Category Archives: medical

The Downside of Reusable Shopping Bags

I will admit to not having thought this subject through until a bit too late… but for the benefit of my friends and relatives I will write this one out for you.

Don’t let the bagger at the grocery store fill your reusable shopping bags with too much weight per bag.  OK?

Which leads me to the observation that many of these ecologically responsible, reusable bags of ours are bigger and stronger than the old paper supermarket bags and surely larger than the plastic supermarket bags.

And that means… these reusable bags can become much heavier than some of us (cough) might imagine.

So three days ago I brought five reusable shopping bags (much like the green one above) to the supermarket and wound up with a lot of very heavy stuff in each bag.  No big deal. Right?

Let’s see… I picked up these heavy bags and lifted them from where they were being filled, across my shopping cart, piled them into the cart, took the cart out to the car and lifted the bags (more than one at a time) into the trunk, drove home, and then brought the bags, my purse, and the mail into the house in two trips.  Hey, I’m strong.  Right?  Well… that’s as may be, but there’s such a thing as not lifting things correctly.  By not paying attention, I wound up pulling muscles in my lower back.  I’m starting to see light at the end of the tunnel, but I’ve been lying around the house moaning and groaning for three days now.  And expect a few more of the same.

LESSONS LEARNED: I should either (1) get smaller reusable shopping bags for the supermarket and/or (2) watch how much weight is packed into each bag, and/or (3) be careful how I lift and carry these things.  That’s all.  Just a friendly little reminder that we may not be as tough as we think we are!  Hoping you won’t make the same mistake!

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Human Nerves are Quirky

Science News, which has been the most valuable magazine subscription I have ever known, recently published an article about pain and teeth.  The article describes how it is difficult to tell exactly which tooth is hurting.  In fact it’s hard to tell, sometimes, whether the pain is from an upper tooth or a lower tooth.  That says something fascinating about the human brain and how our nerves work.  The article is here. It’s called “Why a rotten tooth is hard to find.”  It would appear that the confusion might arise when the pain signal comes into that ganglion of nerves that brings upper and lower teeth nerves together.  Perhaps like the old telephone crossover signals.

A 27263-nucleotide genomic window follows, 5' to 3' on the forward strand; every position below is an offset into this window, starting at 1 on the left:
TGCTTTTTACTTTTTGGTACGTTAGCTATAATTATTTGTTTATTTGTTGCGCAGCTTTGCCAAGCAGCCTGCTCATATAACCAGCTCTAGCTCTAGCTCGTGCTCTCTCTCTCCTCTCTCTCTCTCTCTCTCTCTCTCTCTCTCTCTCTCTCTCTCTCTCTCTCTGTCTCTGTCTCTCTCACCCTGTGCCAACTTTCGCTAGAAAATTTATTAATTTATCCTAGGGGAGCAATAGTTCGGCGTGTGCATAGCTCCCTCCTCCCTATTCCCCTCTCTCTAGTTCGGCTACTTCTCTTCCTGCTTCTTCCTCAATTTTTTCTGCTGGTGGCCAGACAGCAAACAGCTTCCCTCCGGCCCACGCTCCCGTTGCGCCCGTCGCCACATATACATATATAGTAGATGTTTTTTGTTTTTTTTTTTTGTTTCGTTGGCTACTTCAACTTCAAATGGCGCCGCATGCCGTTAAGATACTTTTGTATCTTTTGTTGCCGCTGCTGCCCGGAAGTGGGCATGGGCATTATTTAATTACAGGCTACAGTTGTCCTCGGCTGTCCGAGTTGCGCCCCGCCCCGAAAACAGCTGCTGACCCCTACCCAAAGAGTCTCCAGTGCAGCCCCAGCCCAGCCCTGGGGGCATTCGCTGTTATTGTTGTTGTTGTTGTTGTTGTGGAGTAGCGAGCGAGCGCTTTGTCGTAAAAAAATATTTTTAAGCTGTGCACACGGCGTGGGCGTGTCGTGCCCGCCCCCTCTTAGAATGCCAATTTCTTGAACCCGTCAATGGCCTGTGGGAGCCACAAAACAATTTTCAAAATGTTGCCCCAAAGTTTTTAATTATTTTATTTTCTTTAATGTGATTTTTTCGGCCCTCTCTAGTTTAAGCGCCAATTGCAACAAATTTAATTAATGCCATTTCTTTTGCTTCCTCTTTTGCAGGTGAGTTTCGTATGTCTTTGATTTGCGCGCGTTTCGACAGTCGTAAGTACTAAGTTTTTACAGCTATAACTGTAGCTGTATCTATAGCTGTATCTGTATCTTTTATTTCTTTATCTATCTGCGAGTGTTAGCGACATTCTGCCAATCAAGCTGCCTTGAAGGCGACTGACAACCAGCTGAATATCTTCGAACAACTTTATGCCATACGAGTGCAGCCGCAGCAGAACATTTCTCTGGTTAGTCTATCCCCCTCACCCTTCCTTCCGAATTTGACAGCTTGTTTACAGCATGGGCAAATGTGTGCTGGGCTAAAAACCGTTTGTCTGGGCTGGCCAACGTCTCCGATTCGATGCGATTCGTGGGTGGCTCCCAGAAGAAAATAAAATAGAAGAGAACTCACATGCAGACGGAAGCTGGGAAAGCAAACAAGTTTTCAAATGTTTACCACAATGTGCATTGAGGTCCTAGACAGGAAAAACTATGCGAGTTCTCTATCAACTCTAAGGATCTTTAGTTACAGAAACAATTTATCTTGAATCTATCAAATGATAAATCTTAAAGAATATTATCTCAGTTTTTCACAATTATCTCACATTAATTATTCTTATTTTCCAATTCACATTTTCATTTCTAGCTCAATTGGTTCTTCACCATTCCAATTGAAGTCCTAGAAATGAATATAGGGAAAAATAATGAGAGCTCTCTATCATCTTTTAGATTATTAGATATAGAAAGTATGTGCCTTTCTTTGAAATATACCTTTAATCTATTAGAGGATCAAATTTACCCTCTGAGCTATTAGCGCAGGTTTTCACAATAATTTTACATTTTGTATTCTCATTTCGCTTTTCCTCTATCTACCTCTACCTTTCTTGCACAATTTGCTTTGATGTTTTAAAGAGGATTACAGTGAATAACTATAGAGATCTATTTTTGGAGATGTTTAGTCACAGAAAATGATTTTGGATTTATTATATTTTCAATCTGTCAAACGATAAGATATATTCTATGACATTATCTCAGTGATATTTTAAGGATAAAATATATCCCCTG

I’ve had more than my share of fillings, root canals and caps over the years, and I agree that the dentist has to tap or put ice on a tooth to be sure you’ve identified the real problem.

More interesting than teeth was something that happened to me a few years ago.  I knew I was developing carpal tunnel syndrome and, being right handed, it appeared first in my right hand/arm.  I did the usual braces, pain killers and ergonomic efforts, but the pain became part of my left hand/arm also.  It finally hit the point where I couldn’t sleep well and was in constant pain.  The surgeon that was highly recommended to me was a plastic surgeon who specialized in hands.  When I had the nerve evaluation done by a nerve specialist, I was told that my left hand/arm actually transmitted nerve signals less well than my right.  I could not imagine what would cause that difference.  Being right handed, I favored my right hand.  So maybe the left hand/arm just naturally had lower transmission speeds, but the doctors doing the evaluation and the surgery would have known that and nobody suggested that might be the case.  So it occurred to me that the lower nerve transmission speed to/from the left hand might somehow be sympathetic with the nerve problems in the right hand/arm.

The surgeon asked which hand I wanted operated on first, since we assumed I would need to have both done.  Being right handed I asked him to do the right hand first.  When the right hand had its carpal tunnel surgery, the left hand/arm stopped hurting.  Go figure.  The difference was so dramatic that I assumed there was some sympathetic nerve pathway thing going on in the brain, but I’ve never read anything to that effect either before or since.  This article about differentiating tooth pain is the closest I’ve found to addressing that experience.

If you know of any other articles or studies relating to pain location identification, I’d be interested to hear about them.  The workings of the human mind and body are fascinating.

What I Learned from Mom’s Hip Replacement

Being involved on the business side of the medical device industry in recent years, I have taken a keen interest in all things healthcare related. I also have a mother who is over 65 by a good deal and has dealt with Medicare and Medicare Advantage programs (in Florida) for some years now. I have had the dubious distinction of sorting through the hundreds of Medicare Advantage programs out there to find some that are appropriate for her and then guide her to reasonable choice. (Thank heaven the government has a website to help with that. I cannot imagine most folks on Medicare coping with that project, but that’s another post entirely.  You can start here if you’re researching the matter yourself:  http://www.medicare.gov/Choices/Overview.asp )